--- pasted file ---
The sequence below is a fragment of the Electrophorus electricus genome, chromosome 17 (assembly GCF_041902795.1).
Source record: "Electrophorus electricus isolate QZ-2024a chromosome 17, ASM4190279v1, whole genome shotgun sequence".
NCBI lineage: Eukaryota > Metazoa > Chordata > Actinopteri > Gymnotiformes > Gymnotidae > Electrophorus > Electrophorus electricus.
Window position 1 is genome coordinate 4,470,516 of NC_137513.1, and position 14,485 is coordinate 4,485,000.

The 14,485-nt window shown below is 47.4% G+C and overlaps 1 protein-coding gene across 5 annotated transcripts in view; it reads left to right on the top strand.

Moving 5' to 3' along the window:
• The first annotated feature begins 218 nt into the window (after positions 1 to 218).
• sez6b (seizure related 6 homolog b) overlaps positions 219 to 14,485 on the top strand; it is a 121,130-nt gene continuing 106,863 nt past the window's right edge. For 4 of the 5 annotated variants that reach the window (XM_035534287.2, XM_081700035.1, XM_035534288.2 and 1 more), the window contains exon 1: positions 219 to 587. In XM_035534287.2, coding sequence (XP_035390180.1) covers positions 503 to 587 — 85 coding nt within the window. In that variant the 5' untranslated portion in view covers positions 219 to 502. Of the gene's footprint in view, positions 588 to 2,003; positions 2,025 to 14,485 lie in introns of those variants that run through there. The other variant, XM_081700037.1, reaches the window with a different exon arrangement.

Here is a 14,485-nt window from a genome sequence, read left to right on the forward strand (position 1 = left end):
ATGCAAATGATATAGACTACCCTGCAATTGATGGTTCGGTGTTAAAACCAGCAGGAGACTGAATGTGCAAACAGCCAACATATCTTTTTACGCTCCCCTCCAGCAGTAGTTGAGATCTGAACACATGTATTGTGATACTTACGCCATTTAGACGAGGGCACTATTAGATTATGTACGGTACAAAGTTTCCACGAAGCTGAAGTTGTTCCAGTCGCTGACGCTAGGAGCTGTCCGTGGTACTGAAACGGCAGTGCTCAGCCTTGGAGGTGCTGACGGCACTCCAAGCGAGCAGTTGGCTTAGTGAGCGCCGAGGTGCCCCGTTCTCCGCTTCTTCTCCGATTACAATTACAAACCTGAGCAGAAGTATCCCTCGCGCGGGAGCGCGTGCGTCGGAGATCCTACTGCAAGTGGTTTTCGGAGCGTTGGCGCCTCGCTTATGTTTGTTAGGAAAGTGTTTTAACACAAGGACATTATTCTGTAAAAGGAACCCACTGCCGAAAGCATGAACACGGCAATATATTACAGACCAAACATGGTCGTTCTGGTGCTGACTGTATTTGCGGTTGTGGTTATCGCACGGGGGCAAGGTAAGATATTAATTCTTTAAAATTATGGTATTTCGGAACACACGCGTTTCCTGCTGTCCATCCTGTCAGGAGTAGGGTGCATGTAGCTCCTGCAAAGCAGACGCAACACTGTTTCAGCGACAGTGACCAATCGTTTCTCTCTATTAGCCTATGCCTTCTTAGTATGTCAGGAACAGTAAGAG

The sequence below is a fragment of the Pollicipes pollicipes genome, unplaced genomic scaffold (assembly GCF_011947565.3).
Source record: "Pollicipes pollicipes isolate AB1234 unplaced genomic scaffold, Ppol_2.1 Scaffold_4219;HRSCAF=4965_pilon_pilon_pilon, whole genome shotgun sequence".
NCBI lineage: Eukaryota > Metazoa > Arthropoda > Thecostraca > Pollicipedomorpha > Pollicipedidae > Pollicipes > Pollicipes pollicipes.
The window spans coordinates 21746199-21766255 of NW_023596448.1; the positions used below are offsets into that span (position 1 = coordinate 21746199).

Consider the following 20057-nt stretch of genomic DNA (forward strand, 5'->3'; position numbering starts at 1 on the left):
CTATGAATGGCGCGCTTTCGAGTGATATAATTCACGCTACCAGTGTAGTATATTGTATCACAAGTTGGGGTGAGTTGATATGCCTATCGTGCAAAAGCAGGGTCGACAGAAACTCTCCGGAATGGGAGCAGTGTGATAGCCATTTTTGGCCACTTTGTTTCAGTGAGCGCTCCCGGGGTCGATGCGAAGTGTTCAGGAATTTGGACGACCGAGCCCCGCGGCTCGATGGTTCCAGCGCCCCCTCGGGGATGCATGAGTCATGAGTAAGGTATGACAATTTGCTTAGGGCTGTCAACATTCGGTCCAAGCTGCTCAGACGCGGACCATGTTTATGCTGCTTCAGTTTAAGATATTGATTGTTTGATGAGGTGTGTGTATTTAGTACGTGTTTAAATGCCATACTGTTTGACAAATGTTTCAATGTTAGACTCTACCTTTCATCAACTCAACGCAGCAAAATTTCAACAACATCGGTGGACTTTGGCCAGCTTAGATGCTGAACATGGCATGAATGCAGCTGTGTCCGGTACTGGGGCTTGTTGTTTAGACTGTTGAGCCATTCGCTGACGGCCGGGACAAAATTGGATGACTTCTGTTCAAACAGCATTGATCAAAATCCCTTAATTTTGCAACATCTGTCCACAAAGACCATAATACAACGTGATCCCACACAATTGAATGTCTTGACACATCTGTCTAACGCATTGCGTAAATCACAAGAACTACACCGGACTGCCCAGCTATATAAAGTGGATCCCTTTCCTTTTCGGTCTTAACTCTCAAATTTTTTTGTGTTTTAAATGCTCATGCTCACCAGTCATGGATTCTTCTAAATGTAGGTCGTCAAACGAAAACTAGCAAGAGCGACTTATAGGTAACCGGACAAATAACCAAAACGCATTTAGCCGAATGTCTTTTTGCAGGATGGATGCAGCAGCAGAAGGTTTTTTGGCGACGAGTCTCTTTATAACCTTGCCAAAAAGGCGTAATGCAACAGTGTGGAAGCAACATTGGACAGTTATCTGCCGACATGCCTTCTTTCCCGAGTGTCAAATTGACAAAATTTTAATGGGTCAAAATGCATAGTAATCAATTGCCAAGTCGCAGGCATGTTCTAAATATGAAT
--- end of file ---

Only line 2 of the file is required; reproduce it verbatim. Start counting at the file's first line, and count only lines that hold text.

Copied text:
Source record: "Electrophorus electricus isolate QZ-2024a chromosome 17, ASM4190279v1, whole genome shotgun sequence".